Yeah...and it's not class-legal for Sunfish racing...!PVC might work in light winds... Really light winds.
Yeah. That's what I've thought for decades but the following site shows the inner dimension is actually smaller :Since PVC pipe is sized by inner diameter and schedule 80 is heavy wall, that may not fit.
I hate to be a party pooper, but wouldn't it be simpler, easier and likely cheaper to buy a Sunfish mast?? That assumes Laser Performance is selling them these days.Yeah...and it's not class-legal for Sunfish racing...!
Yeah. That's what I've thought for decades but the following site shows the inner dimension is actually smaller :
Schedule 40/80 PVC Pipe Dimensions & Sizes | Pipe & Fitting Specifications
• The PVC could be strengthened internally by fitting a smaller diameter PVC or CPVC pipe, and filling the interior space with GREAT STUFF™ (for flotation) and/or epoxy (for strength). Or go with the free "Meineke sleeve" route.
Webfoot1 is onto something!
Yes, but the halyard wouldn't make that annoying "clanking" sound at the marina.All this makes for one heavy mast in the end.
One can of Good Stuff foam would be too hard to control, and wouldn't be enough, anyway. Which is another good reason to get $3-worth of 10-feet of Schedule 5 (or 10), and dispense Good Stuff as evenly as possible while inserting it. (From that one can). Leave the inside empty.That leaves the question, how much for 10 feet pipe, a pulley, bolt, nut and a can of expanding foam. Next time I get to the hardware I'll price it out. If it could get you on the water for $25 till a better deal came along or you just like messing around with uncommon solutions to common problems I say go for it. Note: The tubing I'm suggesting is SCH 40. Sorry if I was not more specific in my first post.
Dunno.but light and variable where do you get the schedule 5 pipes for cheap??? im looking to upgrade my super snark with a bigger sail and probably need another mast. thxs in advance
More "operations" can be gained from one can of Great Stuff by sticking a straightened coat hanger or small wood dowel into the "straw". Remove it, and the straw can be re-used. A reviewer said an ordinary soda straw will work, but I haven't tried that myself.Here's someone who used PVC and jammed a stair rail in the mast. It is real bendy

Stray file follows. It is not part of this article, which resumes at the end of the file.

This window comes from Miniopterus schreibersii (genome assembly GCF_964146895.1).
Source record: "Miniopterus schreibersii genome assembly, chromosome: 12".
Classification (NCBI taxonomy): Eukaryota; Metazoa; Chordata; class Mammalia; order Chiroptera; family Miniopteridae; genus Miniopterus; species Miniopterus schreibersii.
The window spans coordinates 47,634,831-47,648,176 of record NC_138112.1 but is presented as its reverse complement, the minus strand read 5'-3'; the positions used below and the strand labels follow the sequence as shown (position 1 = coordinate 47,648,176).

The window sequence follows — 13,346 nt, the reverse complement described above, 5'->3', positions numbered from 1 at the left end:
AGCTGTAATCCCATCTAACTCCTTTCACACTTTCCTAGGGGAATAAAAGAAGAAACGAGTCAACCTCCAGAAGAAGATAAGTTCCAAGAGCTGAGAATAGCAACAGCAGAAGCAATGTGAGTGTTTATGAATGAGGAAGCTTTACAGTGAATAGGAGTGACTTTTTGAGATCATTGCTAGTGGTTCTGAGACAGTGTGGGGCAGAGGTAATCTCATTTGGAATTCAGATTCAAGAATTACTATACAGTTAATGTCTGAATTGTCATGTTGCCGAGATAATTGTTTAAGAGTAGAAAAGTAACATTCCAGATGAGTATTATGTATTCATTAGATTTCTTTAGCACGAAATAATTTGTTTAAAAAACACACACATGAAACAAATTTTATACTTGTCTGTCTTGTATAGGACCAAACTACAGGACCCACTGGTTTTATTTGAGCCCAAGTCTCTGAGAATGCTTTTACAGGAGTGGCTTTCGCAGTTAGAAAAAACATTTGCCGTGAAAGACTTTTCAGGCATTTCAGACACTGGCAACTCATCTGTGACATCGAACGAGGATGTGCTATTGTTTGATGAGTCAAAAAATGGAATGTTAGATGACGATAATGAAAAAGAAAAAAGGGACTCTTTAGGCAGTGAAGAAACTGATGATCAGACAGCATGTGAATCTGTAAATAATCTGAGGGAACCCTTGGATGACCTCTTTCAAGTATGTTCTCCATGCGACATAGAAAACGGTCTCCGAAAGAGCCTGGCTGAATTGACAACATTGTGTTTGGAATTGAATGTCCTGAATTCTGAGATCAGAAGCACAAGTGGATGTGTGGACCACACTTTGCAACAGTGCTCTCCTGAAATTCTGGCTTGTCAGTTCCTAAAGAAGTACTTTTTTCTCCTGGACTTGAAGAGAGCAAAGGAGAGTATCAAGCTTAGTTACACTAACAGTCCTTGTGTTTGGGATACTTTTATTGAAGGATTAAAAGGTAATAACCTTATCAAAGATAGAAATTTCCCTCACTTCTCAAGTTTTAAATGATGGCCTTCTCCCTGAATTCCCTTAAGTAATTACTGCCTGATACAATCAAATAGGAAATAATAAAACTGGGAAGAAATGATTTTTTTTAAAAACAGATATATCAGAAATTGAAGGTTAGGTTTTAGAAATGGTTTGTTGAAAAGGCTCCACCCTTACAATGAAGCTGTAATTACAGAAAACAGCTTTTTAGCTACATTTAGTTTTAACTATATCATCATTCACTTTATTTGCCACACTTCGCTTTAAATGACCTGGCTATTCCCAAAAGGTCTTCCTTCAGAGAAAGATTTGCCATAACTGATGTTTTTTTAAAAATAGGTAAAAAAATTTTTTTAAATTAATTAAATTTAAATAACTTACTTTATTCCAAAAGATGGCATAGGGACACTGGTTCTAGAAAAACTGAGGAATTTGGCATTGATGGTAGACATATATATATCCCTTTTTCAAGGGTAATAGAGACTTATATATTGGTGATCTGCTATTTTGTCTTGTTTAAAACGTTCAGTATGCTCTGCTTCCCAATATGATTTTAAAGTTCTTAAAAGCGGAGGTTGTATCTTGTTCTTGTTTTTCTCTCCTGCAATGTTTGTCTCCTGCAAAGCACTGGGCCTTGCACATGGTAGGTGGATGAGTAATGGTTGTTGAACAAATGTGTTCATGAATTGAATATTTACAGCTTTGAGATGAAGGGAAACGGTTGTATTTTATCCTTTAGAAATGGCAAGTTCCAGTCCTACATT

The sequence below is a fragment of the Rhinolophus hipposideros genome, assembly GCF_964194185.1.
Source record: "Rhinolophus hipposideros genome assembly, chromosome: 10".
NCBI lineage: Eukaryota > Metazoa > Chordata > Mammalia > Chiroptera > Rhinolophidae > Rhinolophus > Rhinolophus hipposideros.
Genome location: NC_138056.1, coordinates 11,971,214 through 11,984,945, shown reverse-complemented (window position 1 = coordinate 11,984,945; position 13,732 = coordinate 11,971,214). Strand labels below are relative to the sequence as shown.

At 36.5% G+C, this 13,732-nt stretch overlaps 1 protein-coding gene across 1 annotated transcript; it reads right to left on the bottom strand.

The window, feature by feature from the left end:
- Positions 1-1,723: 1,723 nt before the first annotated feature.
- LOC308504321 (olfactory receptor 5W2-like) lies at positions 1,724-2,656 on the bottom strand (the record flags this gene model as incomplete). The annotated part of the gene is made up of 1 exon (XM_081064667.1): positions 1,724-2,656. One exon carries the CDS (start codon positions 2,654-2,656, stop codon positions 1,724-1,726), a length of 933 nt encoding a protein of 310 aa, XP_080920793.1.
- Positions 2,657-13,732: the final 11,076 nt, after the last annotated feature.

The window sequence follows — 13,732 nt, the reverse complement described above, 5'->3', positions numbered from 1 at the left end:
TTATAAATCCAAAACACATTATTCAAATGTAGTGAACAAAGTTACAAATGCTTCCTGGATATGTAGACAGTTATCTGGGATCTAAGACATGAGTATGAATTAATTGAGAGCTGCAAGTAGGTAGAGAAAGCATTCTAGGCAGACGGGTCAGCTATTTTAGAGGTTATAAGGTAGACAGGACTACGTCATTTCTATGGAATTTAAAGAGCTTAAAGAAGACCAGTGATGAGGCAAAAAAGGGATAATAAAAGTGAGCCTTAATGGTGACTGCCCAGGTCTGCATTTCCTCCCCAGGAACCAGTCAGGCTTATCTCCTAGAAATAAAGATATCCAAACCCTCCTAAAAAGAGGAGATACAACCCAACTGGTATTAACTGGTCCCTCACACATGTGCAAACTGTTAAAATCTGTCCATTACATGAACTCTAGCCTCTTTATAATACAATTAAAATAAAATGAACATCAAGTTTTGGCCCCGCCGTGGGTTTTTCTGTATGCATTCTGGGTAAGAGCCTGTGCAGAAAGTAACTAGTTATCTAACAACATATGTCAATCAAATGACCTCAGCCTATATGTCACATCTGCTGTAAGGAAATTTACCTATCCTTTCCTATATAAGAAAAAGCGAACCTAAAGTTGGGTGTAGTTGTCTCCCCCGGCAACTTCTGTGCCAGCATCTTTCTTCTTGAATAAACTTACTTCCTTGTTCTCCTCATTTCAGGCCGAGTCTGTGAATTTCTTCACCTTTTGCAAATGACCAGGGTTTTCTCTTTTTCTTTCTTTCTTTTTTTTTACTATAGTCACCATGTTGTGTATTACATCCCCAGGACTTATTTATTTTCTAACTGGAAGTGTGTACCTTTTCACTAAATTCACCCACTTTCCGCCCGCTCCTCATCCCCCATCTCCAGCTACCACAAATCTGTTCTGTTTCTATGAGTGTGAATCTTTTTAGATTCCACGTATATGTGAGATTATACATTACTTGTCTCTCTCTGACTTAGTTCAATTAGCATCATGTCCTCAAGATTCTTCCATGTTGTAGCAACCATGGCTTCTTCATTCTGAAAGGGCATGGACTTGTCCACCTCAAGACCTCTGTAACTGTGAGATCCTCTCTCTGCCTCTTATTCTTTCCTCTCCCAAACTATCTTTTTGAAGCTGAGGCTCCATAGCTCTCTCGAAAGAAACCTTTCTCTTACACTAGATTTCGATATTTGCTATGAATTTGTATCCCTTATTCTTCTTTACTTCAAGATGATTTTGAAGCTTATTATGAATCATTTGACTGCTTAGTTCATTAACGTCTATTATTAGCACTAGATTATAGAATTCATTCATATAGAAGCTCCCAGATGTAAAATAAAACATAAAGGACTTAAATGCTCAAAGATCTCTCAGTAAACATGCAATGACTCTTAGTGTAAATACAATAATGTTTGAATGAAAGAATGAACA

but it seemed to work, kind of. I'll see if I can get time to try it. I intend to fill it with
expanding foam. Failure would be excessive cost or weight to make it work as I'm sure
something can be jammed in it to make it work but might be much too heavy.
Quick Mast and Spars From PVC By Paul Herting PDRacer 596
How are you going to attach chain-plates without making any modifications to the hull?So close but yet so far... A 2 inch oak mast is going to be one heavy son-of-a-gun. I'm thinking about ripping 10 foot strips of wood and inserting a "+" shaped internal cross bracing. As you can see, I like 550 para-chord. If all else fails I'll rig some mast stays from 550 without making any modifications to the hull.
Styrofoam comes in a standard 2" round, straight, form. (Not a polyethylene pool noodle—too fat, and to which—fiberglass wouldn't stick).The pool noodles are oversize for the mast step of the Sunfish.... then add thickness of fiberglass needed to make it rigid and strong enough for the task.
By the time the home manufactured fiberglass coated pool noodle is strong enough you might think the oak inserted PVC is light.
Maybe you've seen the ads that show an aluminum boat cut in half, repaired with G/flex, and motoring around quite happily afterwards.Yep, I'm already concerned about the weight as the tube stands empty. Fiberglass crossed my
mind but that kind of blows my objective of keeping it cheep. I might try two strips of fiberglass
running up each outside of the tube to see how much stiffness it adds. Than along with internal
strips of wood might be just enough. No chain-plates as that removes the "temporary" from the solution.
Maybe a couple c-clamps or something adhoc like that.